“We can continue down a path that will make the U.S. a second-rate country within a generation or we can invest in our future and work to raise the standard of living for all Americans regardless of their class status. Which way will America go?”

Read full article from PolicyMic


According to “Slate” if Walmart raised the average employee hourly rate of $8.81 to $13.63 that would mean a considerable amount of their employees would be disqualified for food stamp eligibility. And if that cost were passed on to the consumer, we are talking about a price increase of approximately .1 cent per dollar.

But may we point out that someone making $13.63 per hour would still be struggling to feed themselves, let alone a family? What is really the “minimum living wage?” It is higher that $13.63 per hour. “Slate’s” article puts a lot of things into perspective — perhaps inadvertently revealing that saving tax payers billions that go toward food stamps is NOT the solution. Sure, consumers can pay a few more pennies — but the Walmart corporate profits are what needs to be decreased. If Walmart wanted to consider saving tax payers food stamp funds and keep their prices low, they need to deflate their greed margin, and raise salaries up to $15.00 or more. Much more.

Reposted from Arts & Labor: http://artsandlabor.org/arts-labor-ows-call-to-nyfa-stop-publishing-classifieds-for-unpaid-internships/

Dear NYFA,

We are Arts & Labor, a working group founded in conjunction with the New York General Assembly for #occupywallstreet. We are artists and interns, writers and educators, art  handlers and designers, administrators, curators, assistants, and students dedicated to exposing and rectifying economic inequalities and exploitative working conditions in our fields through direct action and educational initiatives. We are writing to ask you to cease posting classified listings for unpaid interns at for-profit institutions on the NYFA website.

While we applaud the work that NYFA does in advocating for the arts and for artists, we feel that promoting the practice of unpaid internships is unjustifiable. While the internship finds its roots in the historical model of the apprenticeship and is premised on the value of education and experience in the workplace, unpaid internships in today’s job market often amount to nothing more than exploitation.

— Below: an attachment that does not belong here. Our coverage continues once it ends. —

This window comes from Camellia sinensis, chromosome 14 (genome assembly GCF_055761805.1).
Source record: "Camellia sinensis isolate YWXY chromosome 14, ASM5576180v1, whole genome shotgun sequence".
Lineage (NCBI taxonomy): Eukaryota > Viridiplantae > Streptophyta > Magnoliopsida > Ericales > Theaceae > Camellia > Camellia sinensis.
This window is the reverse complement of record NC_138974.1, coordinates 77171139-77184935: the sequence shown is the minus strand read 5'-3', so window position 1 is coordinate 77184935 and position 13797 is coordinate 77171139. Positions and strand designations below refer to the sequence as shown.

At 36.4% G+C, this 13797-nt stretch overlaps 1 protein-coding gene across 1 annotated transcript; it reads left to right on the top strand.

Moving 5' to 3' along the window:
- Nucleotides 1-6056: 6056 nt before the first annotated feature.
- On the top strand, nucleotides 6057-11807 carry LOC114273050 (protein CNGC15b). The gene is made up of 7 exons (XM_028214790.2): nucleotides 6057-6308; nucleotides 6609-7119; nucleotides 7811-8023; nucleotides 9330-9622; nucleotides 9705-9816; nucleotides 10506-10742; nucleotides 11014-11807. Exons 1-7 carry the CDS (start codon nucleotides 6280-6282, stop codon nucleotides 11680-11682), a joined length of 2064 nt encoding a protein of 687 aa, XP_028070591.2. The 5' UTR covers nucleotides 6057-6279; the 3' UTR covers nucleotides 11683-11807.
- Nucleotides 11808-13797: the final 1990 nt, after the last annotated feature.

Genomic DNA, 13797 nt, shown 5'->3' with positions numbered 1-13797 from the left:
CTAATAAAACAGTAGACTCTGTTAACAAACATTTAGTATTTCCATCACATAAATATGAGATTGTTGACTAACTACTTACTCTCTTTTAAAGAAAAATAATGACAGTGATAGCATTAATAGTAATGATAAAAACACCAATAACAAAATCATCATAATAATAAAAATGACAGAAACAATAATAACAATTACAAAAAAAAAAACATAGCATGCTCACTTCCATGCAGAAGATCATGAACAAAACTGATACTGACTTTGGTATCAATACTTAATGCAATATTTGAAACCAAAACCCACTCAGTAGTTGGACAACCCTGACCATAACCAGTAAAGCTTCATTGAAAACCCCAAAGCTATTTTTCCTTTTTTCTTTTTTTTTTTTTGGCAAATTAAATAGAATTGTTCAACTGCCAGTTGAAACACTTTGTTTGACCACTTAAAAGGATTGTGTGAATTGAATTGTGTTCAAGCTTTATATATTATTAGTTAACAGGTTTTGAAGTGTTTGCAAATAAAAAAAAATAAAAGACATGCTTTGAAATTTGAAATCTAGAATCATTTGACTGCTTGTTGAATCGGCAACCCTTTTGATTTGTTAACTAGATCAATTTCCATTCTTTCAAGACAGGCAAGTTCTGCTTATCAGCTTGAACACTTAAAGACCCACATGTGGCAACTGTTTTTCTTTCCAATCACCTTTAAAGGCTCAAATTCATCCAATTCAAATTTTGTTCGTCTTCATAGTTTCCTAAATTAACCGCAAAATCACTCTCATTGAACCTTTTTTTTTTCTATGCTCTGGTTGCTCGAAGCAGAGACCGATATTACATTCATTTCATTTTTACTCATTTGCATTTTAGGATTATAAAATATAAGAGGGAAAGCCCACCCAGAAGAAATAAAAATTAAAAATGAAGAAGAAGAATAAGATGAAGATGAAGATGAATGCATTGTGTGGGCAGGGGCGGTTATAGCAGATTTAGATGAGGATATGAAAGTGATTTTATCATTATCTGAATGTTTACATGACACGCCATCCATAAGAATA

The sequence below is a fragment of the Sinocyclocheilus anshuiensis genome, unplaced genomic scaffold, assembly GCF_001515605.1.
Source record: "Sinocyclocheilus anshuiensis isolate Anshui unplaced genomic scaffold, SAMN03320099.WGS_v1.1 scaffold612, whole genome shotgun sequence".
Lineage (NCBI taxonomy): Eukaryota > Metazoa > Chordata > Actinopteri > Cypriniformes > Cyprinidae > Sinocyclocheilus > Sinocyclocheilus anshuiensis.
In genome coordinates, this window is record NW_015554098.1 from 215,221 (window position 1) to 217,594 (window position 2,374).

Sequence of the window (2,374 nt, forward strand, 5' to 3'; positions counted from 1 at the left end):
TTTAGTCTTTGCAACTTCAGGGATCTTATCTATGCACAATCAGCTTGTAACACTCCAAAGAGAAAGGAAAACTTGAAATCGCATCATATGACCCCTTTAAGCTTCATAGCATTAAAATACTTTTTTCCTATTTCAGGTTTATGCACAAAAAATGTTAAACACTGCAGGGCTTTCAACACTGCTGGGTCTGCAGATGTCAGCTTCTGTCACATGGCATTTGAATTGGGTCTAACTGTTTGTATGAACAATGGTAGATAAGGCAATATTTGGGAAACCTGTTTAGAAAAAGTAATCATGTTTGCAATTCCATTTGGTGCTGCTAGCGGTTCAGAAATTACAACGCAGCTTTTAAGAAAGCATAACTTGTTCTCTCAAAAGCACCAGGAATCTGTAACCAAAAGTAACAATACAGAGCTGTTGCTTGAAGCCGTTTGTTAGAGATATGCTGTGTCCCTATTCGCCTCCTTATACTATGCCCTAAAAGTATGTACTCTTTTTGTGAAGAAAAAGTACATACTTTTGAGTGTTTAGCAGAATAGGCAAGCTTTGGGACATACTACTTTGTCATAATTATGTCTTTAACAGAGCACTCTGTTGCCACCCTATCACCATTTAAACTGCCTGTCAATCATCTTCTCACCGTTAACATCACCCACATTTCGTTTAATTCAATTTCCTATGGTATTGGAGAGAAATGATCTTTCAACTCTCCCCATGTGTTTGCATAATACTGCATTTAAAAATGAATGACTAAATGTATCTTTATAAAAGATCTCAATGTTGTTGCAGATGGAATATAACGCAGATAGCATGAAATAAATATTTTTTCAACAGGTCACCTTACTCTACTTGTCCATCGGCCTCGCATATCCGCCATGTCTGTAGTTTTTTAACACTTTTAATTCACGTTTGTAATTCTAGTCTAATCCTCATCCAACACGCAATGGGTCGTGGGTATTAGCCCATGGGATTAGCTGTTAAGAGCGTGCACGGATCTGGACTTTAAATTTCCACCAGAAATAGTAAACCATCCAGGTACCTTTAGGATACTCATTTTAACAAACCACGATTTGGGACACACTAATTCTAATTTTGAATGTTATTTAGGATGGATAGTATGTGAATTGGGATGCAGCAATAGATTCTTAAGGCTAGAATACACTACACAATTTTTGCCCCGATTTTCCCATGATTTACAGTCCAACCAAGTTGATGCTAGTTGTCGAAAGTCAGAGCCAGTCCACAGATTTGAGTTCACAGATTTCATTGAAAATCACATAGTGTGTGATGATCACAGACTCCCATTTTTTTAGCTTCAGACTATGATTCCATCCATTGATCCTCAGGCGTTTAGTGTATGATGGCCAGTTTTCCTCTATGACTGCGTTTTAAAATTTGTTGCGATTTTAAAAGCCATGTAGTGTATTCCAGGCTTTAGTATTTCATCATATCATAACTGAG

In April, the United States Department of Labor released a memo that included the following stipulations for unpaid internships under the Fair Labor Standards Act:

  • The internship is similar to training which would be given in an educational environment.
  • The internship experience is for the benefit of the intern.
  • The intern does not displace regular employees, but works under close supervision of existing staff
  • The employer provides training and derives no immediate advantage from the activities of the intern.

From our collective experience as interns and professionals working in arts institutions, we know these criteria are rarely met. Interns are often contracted to perform work that is not comparable with educational experience and their labor saves employers an estimated $600 million a year in wages.

Moreover, this system benefits people who already possess financial means and can afford to work for free, thus propagating social inequality in the art world. We are aware that these conditions exist in most fields. However, they reach a level of exploitation in the arts, where pursuing one’s passion and affiliating oneself with a culturally prestigious entity becomes a socially sanctioned rationalization for highly precarious working conditions.

We call upon NYFA to end its support of this exploitative practice by refusing to publish listings for unpaid internships at for-profit institutions, and to begin the fight against precarious labor conditions in the arts by promoting internships that comply with minimum wage laws, as well as all other state and federal employment laws including discrimination, sexual harassment, and health and safety protections.

Arts & Labor

Can you imagine?


Dale Hansen

Battles over whether communities on Twitter are good or bad, toxic or supportive, obscure the labor that sustains all social networks. Read Jennifer Pan’s story here.

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Totally indefensible on Y&R’s part: Copywriter Dies After 30 Hours Of Work
This is bullshit, just bullshit!

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